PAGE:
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ASU women's basketball senior changed by four years in Tempe

Quinn Dornstauder played her final game as a Sun Devil on Sunday, finishing fifth in program history in blocks

senior spotlight quinn

"Quinn Dornstauder No. 22. Center for ASU Women’s Basketball." Illustration published Monday, March 20, 2017.

ASU women's basketball senior center Quinn Dornstauder knew that every game remaining this March could be her last for the Sun Devils.

"I don't like talking about it even yet," Dornstauder said of her four years as a Sun Devil coming to a close. "I hope the season can go as long as it possibly can. I'm just so grateful for everything."

Dornstauder's collegiate career did indeed come to a close on Sunday evening when ASU fell to South Carolina in the second round NCAA women's tournament. Sunday marked the end of many lasts for the senior Sun Devil — the last home game of the season, the senior day ceremony, the last Pac-12 tournament, and finally, the last NCAA tournament run. 

Despite the sudden ending to Dornstauder's career as a Sun Devil, the senior said she will always cherish her four years in Tempe. Dornstauder never let her emotions get the best of her, even during her final game at Wells Fargo Arena on senior night.

"I think senior night kind of gets to everyone because they try to make it really sad," Dornstauder said with a chuckle. "It's a special night and stuff but I wasn't to focused on it honestly, until like after the game and stuff. Even then I was still kind of thinking about the game more than the actual fact that, that was the last time we would play at home."

To those who know Dornstauder best, it's her passion and eagerness to improve each and every year that is remembered most.

"You have what you have, you come in at a certain spot," head coach Charli Turner Thorne said of incoming freshmen to her program. "How hard are you willing to work? How much can you get better? And that's what I hear from the fans, so many people that love this team and love this program, they are just so impressed with how much Quinn improved."

Dornstauder hasn't just bettered her basketball game, but she has grown immensely as a person.

That might be the case with the whole senior class.

"I think it's been really fun to just notice the change year after year," senior forward Kelsey Moos said. "You don't really realize it but when you look back, you look at the freshman Sophie or the freshman Quinn or the freshman Kelsey and you're just like, 'oh my gosh, who were those people?' It's just been really, really fun to see the transformation and the growth in each of us."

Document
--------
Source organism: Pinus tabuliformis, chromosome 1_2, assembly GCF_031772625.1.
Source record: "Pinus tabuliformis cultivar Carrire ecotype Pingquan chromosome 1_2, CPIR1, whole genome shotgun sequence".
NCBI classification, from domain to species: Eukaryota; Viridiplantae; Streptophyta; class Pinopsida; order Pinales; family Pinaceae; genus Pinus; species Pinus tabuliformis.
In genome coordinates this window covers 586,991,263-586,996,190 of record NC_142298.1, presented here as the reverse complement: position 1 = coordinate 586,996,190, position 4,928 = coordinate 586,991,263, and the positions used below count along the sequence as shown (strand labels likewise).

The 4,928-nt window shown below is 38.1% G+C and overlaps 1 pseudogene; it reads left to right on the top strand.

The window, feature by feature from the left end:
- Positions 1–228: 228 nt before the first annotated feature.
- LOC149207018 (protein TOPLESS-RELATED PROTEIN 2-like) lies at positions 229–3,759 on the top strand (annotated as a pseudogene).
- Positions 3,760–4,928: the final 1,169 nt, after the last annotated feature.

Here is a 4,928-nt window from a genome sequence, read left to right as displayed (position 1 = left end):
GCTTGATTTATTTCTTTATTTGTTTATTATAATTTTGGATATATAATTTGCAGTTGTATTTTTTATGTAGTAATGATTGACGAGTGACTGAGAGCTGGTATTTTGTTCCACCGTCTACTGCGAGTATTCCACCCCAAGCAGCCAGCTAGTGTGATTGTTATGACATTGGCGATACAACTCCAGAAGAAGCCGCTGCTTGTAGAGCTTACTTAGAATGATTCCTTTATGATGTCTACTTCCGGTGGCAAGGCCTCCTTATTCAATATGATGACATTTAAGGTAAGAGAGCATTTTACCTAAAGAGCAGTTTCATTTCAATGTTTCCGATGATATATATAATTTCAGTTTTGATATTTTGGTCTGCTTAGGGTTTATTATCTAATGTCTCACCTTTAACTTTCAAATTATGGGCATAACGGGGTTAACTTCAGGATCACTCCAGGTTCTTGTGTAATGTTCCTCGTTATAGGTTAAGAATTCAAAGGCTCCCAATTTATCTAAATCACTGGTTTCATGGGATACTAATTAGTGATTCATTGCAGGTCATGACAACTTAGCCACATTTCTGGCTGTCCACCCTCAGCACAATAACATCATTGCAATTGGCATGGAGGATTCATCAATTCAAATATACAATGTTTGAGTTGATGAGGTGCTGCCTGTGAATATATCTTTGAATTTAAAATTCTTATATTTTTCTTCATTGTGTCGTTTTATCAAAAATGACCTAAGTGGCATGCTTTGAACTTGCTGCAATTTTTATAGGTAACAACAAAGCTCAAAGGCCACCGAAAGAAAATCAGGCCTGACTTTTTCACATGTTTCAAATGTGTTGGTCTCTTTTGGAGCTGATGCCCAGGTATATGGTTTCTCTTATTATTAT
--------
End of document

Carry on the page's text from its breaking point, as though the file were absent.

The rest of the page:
Turner Thorne said the coaching staff and the other seniors have made jokes to people outside of the team on how far Quinn has come both on and off the court.

"She's very introverted," Turner Thorne said. "She wouldn't really say a lot, and now she leads. She talks to people and she's grown a lot in that way, just as a teammate and a leader."

Dornstauder isn't a flashy player.

Aside from her outstanding 6-foot-4-inch height and shot-blocking ability, the Regina, Saskatchewan, Canada, native is an all-around solid player. She ranks fifth in program history for blocks, and with that, her talents could very well be used as service for some professional women's basketball team.

Dornstauder said that her basketball career isn't necessarily over when she walks at graduation this May to receive her degree from ASU in Biochemistry. When one chapter ends, another begins. 

"I'm looking to actually play overseas or pro somewhere," Dornstauder said. "And that could be really anywhere. In like Europe or Asia, even Australia, at this point I have no idea."

Correction: A previous version of this article misidentified Quinn Dornstauder's program rank in blocks. The story has been updated to reflect the correct information. 

Reach the reporter at or follow @Tyler_Handlan on Twitter.

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